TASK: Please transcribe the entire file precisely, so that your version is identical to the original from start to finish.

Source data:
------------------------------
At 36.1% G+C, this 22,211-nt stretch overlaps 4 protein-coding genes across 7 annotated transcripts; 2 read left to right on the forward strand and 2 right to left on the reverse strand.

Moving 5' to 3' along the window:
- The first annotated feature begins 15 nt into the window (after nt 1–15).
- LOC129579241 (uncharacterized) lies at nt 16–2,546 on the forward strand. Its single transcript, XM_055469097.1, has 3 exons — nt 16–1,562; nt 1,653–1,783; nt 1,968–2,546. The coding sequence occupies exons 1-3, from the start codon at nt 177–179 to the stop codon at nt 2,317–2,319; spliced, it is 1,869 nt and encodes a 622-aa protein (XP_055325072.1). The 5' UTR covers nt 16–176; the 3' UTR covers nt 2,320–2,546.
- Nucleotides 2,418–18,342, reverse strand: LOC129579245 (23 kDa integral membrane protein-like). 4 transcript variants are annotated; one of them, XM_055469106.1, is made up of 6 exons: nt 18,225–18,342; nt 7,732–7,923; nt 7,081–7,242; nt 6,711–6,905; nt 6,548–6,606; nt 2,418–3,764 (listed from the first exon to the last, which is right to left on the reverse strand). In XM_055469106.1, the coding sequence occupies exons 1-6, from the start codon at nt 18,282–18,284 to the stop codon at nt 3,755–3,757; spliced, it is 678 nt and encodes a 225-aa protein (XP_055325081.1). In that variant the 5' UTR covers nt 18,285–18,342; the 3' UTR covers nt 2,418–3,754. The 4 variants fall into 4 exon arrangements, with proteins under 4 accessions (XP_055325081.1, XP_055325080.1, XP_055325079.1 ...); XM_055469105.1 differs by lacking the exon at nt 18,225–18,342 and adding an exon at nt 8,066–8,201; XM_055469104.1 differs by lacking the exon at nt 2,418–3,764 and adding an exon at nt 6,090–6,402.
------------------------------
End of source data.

At 36.1% G+C, this 22,211-nt stretch overlaps 4 protein-coding genes across 7 annotated transcripts; 2 read left to right on the forward strand and 2 right to left on the reverse strand.

Moving 5' to 3' along the window:
- The first annotated feature begins 15 nt into the window (after nt 1–15).
- LOC129579241 (uncharacterized) lies at nt 16–2,546 on the forward strand. Its single transcript, XM_055469097.1, has 3 exons — nt 16–1,562; nt 1,653–1,783; nt 1,968–2,546. The coding sequence occupies exons 1-3, from the start codon at nt 177–179 to the stop codon at nt 2,317–2,319; spliced, it is 1,869 nt and encodes a 622-aa protein (XP_055325072.1). The 5' UTR covers nt 16–176; the 3' UTR covers nt 2,320–2,546.
- Nucleotides 2,418–18,342, reverse strand: LOC129579245 (23 kDa integral membrane protein-like). 4 transcript variants are annotated; one of them, XM_055469106.1, is made up of 6 exons: nt 18,225–18,342; nt 7,732–7,923; nt 7,081–7,242; nt 6,711–6,905; nt 6,548–6,606; nt 2,418–3,764 (listed from the first exon to the last, which is right to left on the reverse strand). In XM_055469106.1, the coding sequence occupies exons 1-6, from the start codon at nt 18,282–18,284 to the stop codon at nt 3,755–3,757; spliced, it is 678 nt and encodes a 225-aa protein (XP_055325081.1). In that variant the 5' UTR covers nt 18,285–18,342; the 3' UTR covers nt 2,418–3,754. The 4 variants fall into 4 exon arrangements, with proteins under 4 accessions (XP_055325081.1, XP_055325080.1, XP_055325079.1 ...); XM_055469105.1 differs by lacking the exon at nt 18,225–18,342 and adding an exon at nt 8,066–8,201; XM_055469104.1 differs by lacking the exon at nt 2,418–3,764 and adding an exon at nt 6,090–6,402.